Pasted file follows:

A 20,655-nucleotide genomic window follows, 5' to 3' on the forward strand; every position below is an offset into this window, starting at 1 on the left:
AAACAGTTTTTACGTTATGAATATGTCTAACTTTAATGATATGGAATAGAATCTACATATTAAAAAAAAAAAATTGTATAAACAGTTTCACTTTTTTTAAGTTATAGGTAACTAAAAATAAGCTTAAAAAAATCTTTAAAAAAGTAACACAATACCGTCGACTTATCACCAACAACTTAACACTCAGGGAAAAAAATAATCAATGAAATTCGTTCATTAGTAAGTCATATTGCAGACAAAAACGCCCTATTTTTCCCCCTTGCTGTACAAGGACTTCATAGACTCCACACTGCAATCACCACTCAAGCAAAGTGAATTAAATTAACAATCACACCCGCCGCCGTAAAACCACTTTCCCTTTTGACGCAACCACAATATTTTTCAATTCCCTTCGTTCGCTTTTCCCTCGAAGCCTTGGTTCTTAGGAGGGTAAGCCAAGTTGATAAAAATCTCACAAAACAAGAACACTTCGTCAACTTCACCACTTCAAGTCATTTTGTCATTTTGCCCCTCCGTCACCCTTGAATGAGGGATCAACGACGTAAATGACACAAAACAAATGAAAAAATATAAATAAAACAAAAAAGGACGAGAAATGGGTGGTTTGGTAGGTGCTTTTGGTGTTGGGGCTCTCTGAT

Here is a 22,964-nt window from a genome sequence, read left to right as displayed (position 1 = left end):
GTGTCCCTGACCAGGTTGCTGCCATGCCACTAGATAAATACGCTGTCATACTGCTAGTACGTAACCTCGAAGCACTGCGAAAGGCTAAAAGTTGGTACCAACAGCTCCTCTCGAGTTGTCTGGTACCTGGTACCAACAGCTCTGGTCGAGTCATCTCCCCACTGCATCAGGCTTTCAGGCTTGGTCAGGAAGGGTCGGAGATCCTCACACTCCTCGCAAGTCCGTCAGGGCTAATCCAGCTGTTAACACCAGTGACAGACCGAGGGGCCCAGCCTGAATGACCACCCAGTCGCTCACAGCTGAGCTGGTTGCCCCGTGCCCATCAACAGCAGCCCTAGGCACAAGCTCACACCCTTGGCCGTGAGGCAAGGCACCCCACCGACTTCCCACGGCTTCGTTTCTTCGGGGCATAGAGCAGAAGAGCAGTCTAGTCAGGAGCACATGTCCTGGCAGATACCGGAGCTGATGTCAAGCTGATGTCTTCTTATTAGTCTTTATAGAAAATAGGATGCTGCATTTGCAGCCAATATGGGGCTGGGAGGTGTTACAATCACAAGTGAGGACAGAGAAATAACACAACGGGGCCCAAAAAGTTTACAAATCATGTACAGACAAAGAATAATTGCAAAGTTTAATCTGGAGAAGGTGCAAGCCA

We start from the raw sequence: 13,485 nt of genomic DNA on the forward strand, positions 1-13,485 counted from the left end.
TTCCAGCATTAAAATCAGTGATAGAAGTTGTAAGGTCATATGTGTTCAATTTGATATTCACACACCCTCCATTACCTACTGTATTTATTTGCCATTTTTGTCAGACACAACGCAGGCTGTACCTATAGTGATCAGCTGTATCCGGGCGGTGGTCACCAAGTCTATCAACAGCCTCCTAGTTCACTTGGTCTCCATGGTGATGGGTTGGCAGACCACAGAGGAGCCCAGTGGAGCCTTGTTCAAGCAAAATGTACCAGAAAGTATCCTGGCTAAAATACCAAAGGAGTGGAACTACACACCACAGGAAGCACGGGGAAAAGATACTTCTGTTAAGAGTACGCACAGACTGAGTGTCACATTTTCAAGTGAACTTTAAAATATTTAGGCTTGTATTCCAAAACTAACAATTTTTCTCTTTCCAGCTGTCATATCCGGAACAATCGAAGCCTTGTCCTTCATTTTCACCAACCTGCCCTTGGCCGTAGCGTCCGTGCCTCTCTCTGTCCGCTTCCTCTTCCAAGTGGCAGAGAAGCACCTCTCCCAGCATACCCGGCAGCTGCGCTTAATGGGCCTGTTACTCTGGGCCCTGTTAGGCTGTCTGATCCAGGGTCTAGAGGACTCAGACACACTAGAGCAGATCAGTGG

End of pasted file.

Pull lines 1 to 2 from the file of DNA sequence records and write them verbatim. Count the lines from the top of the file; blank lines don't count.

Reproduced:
A 20,655-nucleotide genomic window follows, 5' to 3' on the forward strand; every position below is an offset into this window, starting at 1 on the left:
AAACAGTTTTTACGTTATGAATATGTCTAACTTTAATGATATGGAATAGAATCTACATATTAAAAAAAAAAAATTGTATAAACAGTTTCACTTTTTTTAAGTTATAGGTAACTAAAAATAAGCTTAAAAAAATCTTTAAAAAAGTAACACAATACCGTCGACTTATCACCAACAACTTAACACTCAGGGAAAAAAATAATCAATGAAATTCGTTCATTAGTAAGTCATATTGCAGACAAAAACGCCCTATTTTTCCCCCTTGCTGTACAAGGACTTCATAGACTCCACACTGCAATCACCACTCAAGCAAAGTGAATTAAATTAACAATCACACCCGCCGCCGTAAAACCACTTTCCCTTTTGACGCAACCACAATATTTTTCAATTCCCTTCGTTCGCTTTTCCCTCGAAGCCTTGGTTCTTAGGAGGGTAAGCCAAGTTGATAAAAATCTCACAAAACAAGAACACTTCGTCAACTTCACCACTTCAAGTCATTTTGTCATTTTGCCCCTCCGTCACCCTTGAATGAGGGATCAACGACGTAAATGACACAAAACAAATGAAAAAATATAAATAAAACAAAAAAGGACGAGAAATGGGTGGTTTGGTAGGTGCTTTTGGTGTTGGGGCTCTCTGAT